You may have started saving for divorce long before you got married. Perhaps your employer offers pension benefits, or you may have started a tax-deferred retirement savings account to slowly fund with a portion of your paycheck.
The account is solely in your name and represents essentially all of the money you have set aside for retirement other than Social Security benefits. Obviously, you expect to use those savings when you eventually retire. If you have to split them with your ex in a divorce, you could find yourself delaying your retirement or significantly reduce your standard of living.
Is your retirement savings account at risk in a New Jersey divorce?
Much of the account could be marital property
Under New Jersey’s equitable distribution rules, marital income and property is subject to division in a divorce. Some people plan ahead of time to preserve certain assets.
If you and your spouse have a prenuptial or postnuptial agreement, that document might earmark your retirement savings as your separate property. In that scenario, you usually won’t have to worry about splitting your retirement savings with your ex.
However, your income earned during the marriage is shared or marital property. Even if your retirement account is solely in your name and your spouse never personally contributed to it, the income you deposited in that account during the marriage is income that they have an interest in as well.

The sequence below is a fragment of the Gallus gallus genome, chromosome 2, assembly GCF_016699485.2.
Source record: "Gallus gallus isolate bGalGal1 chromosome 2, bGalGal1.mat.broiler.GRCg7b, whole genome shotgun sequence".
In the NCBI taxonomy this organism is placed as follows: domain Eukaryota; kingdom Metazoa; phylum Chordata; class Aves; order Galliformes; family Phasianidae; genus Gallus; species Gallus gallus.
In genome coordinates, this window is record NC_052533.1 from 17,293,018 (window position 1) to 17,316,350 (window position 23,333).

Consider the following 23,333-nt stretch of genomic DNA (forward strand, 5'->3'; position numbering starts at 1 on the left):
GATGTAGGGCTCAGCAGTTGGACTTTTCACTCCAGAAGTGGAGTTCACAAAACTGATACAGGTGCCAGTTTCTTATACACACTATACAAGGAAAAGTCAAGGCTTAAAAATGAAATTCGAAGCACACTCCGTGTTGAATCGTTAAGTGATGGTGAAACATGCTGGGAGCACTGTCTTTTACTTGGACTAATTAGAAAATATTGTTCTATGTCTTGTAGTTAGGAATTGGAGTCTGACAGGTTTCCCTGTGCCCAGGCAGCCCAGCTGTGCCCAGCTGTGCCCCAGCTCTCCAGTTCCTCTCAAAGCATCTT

If you litigate your divorce, a judge might order you to divide the account with your spouse. They could also let you keep the account but use its value to justify giving other assets to your ex, like your vacation home or an investment account.
Can you protect your retirement account from division?
The division of your retirement accounts is not a foregone conclusion in a New Jersey divorce even if the account is marital property. You and your ex can potentially set any terms that you both agree on for property division, including allowing you to keep the entire retirement account if they receive something else of significant value for making that concession.
Understanding the equitable distribution rules that apply to property division in a New Jersey divorce will help you prepare for court or negotiate a settlement with your ex.